Over the summer, Andy Fitch has interviewed 60 poets about their latest books. Ugly Duckling Presse will publish these collected interviews in 2013. This interview focuses on Carr’s book Surface Tension: Ruptured Time and the Poetics of Desire in Late Victorian Poetry (Dalkey Archive Press). Recorded June 20th. Transcribed by Maia Spotts.
Andy Fitch: Could we start with the concept of surface tension, as borrowed from physics and applied to Victorian-era poetry—specifically in terms of how a purported aesthetic of surface can be read for its participation in broader political discourses?
Julie Carr: Surface tension explains why molecules at a liquid’s surface bond with stronger energy. They do so because, with no molecules on top, fewer molecules surround them. This creates a horizontal surface density, which became a useful metaphor for describing what can happen in a poem when you read for (let’s say, just using familiar terms) content. You’ll try to understand a sonnet’s argument, but various sound associations play out among the words as do visual patterns. Surfaces also can become dense with invented languages, or borrowed languages, or pastiche, or collaged language. This density at the textual surface complicates our absorption of narrative or message. And of course these issue arise often in contemporary poetry or in modernist poetry, but most readers of Victorian poetry don’t understand the work that way. Specialists do. But for the average, semi-informed reader, if you ask about Victorian poetry they’ll think of somebody like Robert Browning or Tennyson. They’ll recall some long narrative poem or poem of deep feeling—one which doesn’t seem to engage language’s materiality. So reconsidering the Victorian-era interest in surface, especially amid a poetics engaged with ideals of transformation or sudden ruptural change, drives this book. Here I focus on three poets invested in the aesthetic surface as a redemptive space but for different ends. They are not, all three of them, Marxist or revolutionary poets. William Morris does engage a Marxist discourse. But Gerard Manley Hopkins remains focused on some kind of conversion or Christian ontological . . .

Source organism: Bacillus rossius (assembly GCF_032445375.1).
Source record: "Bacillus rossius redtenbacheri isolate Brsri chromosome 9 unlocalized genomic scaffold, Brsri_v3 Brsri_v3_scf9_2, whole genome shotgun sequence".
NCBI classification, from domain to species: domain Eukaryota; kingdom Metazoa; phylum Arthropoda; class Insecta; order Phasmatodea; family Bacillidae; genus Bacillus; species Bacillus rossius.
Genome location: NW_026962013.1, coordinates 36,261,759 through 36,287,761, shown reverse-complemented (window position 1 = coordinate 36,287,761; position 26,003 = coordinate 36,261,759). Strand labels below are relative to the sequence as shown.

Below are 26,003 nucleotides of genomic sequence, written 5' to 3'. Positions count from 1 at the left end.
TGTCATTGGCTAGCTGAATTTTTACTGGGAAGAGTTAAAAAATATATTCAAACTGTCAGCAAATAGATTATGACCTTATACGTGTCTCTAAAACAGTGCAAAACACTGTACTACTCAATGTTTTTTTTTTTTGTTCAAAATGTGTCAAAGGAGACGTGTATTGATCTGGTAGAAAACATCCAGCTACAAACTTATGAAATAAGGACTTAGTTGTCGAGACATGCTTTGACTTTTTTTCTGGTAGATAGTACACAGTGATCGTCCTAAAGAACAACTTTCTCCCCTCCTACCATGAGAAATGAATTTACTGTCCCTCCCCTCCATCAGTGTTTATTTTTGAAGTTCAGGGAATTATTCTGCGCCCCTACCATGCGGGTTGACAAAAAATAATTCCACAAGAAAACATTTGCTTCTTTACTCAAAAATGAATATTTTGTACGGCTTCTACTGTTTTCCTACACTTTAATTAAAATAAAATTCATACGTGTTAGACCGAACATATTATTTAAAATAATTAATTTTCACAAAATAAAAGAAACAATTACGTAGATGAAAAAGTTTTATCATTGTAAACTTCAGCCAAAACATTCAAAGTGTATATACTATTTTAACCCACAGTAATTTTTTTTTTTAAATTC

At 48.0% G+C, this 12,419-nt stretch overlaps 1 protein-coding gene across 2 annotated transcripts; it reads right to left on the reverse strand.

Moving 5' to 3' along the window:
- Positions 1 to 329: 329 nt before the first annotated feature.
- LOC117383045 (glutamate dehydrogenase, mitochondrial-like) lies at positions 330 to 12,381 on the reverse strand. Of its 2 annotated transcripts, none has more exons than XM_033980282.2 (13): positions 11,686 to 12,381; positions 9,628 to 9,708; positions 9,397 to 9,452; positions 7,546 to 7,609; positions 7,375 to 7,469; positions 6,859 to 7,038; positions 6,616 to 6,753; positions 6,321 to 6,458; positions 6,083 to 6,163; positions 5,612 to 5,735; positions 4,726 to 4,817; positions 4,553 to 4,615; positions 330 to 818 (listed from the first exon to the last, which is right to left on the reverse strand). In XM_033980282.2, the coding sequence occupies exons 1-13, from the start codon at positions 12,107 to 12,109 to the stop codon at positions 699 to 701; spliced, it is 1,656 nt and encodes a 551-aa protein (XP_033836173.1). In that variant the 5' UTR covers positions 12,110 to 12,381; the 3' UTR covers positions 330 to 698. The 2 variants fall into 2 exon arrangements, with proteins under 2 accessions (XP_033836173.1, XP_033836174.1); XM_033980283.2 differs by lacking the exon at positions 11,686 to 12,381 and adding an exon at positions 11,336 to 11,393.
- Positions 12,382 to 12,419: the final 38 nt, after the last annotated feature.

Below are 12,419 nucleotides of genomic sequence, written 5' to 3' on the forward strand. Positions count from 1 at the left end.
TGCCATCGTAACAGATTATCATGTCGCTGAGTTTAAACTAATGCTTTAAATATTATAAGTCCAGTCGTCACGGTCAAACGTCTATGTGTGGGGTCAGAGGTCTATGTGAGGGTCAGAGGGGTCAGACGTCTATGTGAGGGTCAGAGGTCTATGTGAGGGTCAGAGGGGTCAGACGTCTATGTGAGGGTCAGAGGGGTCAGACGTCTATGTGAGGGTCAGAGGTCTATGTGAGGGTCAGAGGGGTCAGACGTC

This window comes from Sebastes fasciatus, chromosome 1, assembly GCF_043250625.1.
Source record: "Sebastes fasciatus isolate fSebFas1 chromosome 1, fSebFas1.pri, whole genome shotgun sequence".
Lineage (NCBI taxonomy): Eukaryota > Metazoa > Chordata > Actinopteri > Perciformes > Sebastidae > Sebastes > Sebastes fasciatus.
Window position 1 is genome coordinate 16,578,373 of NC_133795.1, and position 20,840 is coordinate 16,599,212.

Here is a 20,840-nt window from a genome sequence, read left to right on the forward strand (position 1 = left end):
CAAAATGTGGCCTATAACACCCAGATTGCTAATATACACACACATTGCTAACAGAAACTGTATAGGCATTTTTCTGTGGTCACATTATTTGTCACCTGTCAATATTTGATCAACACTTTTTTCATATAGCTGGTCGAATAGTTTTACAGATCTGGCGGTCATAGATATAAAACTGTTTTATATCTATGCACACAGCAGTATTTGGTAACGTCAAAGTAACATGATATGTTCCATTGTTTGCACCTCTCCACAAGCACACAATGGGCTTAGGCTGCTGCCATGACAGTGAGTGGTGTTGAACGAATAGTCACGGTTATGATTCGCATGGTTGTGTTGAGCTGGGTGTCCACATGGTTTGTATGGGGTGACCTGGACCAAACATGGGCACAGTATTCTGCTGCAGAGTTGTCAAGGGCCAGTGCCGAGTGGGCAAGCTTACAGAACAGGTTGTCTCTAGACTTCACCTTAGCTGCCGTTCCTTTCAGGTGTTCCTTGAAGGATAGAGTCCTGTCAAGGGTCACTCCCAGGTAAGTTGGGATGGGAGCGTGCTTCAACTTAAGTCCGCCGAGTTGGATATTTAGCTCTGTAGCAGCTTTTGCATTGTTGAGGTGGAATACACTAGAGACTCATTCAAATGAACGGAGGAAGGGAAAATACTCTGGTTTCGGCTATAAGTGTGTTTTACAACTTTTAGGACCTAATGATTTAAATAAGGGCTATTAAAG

JC: Rapture. And then I read Dante Rossetti as constantly trying to salvage the human—to have the individual subject reborn into some liberated space—because Rossetti recognizes contemporaneous culture, specifically market capitalism, destroying possibilities of freedom or transcendence. He tries to rebirth the subject, the self. So again I ask: how does a surface do that?
AF: For readers less familiar with Victorian poetics, this surface-tension metaphor, as you’ve said, could speak to a broad range of late-20th-century literary practices. New York School name-dropping, Language opacity, camp appropriations of corny content, Conceptualist procedures, Gurlesque intensification of affect—do some of these models fit within your current scope, foregrounding a rhetoric of the surface while seeking to channel subterranean, transformational, ruptural change?